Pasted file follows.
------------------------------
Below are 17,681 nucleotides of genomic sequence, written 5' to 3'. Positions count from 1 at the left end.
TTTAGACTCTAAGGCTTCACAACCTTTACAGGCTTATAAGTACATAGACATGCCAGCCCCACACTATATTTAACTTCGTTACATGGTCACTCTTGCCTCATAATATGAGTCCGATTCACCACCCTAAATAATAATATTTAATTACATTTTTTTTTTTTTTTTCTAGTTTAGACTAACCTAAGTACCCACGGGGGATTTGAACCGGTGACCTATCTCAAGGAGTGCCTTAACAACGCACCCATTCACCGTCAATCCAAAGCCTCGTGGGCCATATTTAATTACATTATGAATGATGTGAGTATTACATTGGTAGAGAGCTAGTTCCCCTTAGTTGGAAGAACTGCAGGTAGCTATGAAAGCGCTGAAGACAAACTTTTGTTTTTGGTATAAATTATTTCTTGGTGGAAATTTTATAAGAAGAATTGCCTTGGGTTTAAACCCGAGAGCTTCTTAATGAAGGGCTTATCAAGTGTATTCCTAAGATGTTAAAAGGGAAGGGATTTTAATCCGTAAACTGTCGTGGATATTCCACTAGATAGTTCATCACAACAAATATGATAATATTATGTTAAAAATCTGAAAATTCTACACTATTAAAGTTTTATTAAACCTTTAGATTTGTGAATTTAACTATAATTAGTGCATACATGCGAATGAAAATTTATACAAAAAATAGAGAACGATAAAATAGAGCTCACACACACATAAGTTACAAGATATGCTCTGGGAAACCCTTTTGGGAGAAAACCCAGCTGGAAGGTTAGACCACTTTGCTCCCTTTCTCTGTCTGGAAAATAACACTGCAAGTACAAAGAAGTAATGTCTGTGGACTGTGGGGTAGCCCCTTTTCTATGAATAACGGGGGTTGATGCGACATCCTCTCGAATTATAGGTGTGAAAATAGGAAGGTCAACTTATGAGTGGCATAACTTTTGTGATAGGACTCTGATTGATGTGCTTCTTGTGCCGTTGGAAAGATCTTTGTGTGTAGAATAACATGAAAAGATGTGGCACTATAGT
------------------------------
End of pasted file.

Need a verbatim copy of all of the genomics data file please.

Below are 17,681 nucleotides of genomic sequence, written 5' to 3'. Positions count from 1 at the left end.
TTTAGACTCTAAGGCTTCACAACCTTTACAGGCTTATAAGTACATAGACATGCCAGCCCCACACTATATTTAACTTCGTTACATGGTCACTCTTGCCTCATAATATGAGTCCGATTCACCACCCTAAATAATAATATTTAATTACATTTTTTTTTTTTTTTTCTAGTTTAGACTAACCTAAGTACCCACGGGGGATTTGAACCGGTGACCTATCTCAAGGAGTGCCTTAACAACGCACCCATTCACCGTCAATCCAAAGCCTCGTGGGCCATATTTAATTACATTATGAATGATGTGAGTATTACATTGGTAGAGAGCTAGTTCCCCTTAGTTGGAAGAACTGCAGGTAGCTATGAAAGCGCTGAAGACAAACTTTTGTTTTTGGTATAAATTATTTCTTGGTGGAAATTTTATAAGAAGAATTGCCTTGGGTTTAAACCCGAGAGCTTCTTAATGAAGGGCTTATCAAGTGTATTCCTAAGATGTTAAAAGGGAAGGGATTTTAATCCGTAAACTGTCGTGGATATTCCACTAGATAGTTCATCACAACAAATATGATAATATTATGTTAAAAATCTGAAAATTCTACACTATTAAAGTTTTATTAAACCTTTAGATTTGTGAATTTAACTATAATTAGTGCATACATGCGAATGAAAATTTATACAAAAAATAGAGAACGATAAAATAGAGCTCACACACACATAAGTTACAAGATATGCTCTGGGAAACCCTTTTGGGAGAAAACCCAGCTGGAAGGTTAGACCACTTTGCTCCCTTTCTCTGTCTGGAAAATAACACTGCAAGTACAAAGAAGTAATGTCTGTGGACTGTGGGGTAGCCCCTTTTCTATGAATAACGGGGGTTGATGCGACATCCTCTCGAATTATAGGTGTGAAAATAGGAAGGTCAACTTATGAGTGGCATAACTTTTGTGATAGGACTCTGATTGATGTGCTTCTTGTGCCGTTGGAAAGATCTTTGTGTGTAGAATAACATGAAAAGATGTGGCACTATAGT